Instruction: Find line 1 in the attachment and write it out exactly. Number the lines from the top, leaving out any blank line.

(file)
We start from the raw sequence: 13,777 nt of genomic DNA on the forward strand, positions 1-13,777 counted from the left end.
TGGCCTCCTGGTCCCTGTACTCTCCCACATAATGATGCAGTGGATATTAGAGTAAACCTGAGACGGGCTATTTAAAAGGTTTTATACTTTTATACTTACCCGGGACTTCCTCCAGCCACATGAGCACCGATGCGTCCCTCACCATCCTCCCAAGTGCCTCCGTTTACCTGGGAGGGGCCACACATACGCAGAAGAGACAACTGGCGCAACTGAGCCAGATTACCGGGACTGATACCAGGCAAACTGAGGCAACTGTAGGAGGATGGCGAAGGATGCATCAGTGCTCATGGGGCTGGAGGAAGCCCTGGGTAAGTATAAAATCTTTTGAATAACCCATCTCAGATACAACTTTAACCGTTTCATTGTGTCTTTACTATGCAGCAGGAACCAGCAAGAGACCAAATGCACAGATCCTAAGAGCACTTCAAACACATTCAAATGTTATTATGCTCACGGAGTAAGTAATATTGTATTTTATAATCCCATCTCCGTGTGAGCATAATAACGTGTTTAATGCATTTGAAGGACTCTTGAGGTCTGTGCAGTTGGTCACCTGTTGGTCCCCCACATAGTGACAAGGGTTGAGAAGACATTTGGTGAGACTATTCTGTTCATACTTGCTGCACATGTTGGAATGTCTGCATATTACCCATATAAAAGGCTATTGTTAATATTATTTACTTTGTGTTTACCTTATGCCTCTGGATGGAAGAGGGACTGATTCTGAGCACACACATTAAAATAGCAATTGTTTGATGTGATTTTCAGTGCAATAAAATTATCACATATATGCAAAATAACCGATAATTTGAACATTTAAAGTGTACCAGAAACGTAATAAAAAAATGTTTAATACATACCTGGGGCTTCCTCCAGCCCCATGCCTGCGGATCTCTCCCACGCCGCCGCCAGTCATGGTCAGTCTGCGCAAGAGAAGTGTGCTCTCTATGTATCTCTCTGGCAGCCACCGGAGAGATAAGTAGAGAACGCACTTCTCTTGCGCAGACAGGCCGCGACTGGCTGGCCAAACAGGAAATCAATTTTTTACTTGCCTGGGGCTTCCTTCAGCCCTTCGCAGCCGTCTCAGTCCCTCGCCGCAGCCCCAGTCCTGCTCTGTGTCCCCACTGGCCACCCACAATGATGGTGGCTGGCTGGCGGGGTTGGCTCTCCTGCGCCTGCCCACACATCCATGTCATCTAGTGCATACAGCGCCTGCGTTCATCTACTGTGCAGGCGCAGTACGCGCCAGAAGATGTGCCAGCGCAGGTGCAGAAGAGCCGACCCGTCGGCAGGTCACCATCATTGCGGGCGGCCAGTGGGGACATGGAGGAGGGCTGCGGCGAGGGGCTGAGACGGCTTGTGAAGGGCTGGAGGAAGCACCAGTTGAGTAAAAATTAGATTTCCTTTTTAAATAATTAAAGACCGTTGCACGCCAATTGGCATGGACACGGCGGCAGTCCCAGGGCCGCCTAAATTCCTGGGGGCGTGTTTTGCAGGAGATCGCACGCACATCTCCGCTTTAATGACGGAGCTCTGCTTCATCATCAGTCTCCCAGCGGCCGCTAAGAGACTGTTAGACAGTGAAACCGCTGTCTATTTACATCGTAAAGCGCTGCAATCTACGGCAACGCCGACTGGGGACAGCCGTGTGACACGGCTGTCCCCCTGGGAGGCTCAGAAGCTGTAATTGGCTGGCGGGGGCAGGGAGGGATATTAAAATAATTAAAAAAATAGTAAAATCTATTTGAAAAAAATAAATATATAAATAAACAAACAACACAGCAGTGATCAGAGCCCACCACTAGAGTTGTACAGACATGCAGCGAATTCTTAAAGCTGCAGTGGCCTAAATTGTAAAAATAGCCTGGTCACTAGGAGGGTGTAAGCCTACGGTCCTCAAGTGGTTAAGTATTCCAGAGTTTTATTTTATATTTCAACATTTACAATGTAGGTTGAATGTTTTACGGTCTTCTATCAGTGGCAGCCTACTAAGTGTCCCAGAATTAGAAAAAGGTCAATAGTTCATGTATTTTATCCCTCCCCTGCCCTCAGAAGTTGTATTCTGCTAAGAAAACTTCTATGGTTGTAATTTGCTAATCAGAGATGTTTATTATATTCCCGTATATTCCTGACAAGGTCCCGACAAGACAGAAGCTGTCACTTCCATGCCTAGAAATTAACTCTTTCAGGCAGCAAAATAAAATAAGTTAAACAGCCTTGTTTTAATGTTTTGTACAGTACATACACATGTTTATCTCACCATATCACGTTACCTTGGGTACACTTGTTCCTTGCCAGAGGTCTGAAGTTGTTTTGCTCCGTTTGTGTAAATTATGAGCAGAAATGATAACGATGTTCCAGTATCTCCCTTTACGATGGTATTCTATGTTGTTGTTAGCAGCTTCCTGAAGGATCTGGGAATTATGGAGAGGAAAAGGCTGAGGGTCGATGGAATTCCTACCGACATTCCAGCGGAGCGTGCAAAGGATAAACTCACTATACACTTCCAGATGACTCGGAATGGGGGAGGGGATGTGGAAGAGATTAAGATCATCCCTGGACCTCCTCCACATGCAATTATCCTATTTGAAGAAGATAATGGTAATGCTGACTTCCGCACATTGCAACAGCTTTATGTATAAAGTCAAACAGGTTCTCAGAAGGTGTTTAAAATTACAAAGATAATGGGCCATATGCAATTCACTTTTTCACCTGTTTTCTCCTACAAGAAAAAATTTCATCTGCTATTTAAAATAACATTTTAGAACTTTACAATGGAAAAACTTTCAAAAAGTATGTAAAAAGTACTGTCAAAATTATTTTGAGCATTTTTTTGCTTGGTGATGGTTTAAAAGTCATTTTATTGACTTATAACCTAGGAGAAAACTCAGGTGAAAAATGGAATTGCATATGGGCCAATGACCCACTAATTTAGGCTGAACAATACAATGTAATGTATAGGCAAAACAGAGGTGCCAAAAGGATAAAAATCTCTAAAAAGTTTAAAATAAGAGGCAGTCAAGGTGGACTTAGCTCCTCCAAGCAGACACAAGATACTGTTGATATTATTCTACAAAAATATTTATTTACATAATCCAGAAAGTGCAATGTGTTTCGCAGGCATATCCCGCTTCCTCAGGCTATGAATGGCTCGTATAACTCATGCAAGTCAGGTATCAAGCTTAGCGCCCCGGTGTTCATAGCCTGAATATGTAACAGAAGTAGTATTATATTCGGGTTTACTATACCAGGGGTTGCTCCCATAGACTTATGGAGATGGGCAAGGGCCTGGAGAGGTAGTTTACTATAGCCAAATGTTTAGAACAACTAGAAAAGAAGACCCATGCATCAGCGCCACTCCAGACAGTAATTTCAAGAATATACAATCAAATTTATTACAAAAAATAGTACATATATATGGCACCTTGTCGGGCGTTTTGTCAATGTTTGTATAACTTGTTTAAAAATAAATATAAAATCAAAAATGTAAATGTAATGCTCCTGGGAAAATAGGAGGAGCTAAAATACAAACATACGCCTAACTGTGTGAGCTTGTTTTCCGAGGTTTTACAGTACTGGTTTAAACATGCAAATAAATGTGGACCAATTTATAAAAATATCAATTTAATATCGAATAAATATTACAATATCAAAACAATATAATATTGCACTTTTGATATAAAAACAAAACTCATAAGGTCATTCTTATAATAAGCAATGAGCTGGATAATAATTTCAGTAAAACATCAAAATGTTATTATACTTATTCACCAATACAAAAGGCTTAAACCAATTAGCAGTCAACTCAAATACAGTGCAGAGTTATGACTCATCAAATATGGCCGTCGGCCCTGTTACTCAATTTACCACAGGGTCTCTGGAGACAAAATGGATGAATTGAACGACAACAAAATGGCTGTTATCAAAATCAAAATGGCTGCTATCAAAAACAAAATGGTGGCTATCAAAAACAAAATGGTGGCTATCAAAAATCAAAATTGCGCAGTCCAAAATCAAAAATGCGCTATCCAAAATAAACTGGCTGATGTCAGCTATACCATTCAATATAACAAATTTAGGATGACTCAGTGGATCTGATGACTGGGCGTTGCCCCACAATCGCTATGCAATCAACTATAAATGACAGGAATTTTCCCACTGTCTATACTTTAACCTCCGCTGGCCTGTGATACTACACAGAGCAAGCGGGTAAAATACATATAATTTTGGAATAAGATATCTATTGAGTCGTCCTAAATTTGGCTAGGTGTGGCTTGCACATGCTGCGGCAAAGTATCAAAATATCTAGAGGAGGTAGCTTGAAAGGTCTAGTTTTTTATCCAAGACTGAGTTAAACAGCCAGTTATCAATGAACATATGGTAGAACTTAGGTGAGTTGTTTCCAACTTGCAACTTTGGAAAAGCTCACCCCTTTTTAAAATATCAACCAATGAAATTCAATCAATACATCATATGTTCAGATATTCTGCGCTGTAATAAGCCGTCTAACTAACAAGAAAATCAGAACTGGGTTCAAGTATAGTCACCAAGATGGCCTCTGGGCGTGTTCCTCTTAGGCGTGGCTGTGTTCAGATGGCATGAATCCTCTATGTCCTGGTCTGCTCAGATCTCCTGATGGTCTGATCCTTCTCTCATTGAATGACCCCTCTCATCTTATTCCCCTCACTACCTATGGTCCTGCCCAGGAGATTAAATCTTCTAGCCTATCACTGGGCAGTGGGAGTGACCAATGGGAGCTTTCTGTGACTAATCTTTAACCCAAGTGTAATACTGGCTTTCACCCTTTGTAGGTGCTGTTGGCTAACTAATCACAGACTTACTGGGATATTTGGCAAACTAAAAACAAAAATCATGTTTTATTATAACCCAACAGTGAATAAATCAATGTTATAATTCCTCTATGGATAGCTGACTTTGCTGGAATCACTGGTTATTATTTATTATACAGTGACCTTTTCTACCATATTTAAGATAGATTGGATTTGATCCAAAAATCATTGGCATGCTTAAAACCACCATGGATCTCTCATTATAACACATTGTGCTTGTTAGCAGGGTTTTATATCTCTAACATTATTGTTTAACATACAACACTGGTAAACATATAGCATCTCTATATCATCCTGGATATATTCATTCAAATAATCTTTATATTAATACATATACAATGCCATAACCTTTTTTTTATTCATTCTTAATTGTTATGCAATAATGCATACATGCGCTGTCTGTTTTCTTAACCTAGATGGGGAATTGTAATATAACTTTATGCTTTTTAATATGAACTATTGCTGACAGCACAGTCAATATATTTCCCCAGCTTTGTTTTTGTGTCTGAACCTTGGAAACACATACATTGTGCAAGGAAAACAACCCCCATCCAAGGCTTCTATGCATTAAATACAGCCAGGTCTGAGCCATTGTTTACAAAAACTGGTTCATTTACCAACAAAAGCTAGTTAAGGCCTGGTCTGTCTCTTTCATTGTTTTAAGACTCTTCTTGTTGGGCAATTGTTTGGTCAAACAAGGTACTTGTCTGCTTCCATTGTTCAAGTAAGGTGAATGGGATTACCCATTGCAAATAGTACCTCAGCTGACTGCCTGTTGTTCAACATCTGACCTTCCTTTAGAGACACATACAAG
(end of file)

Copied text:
We start from the raw sequence: 13,777 nt of genomic DNA on the forward strand, positions 1-13,777 counted from the left end.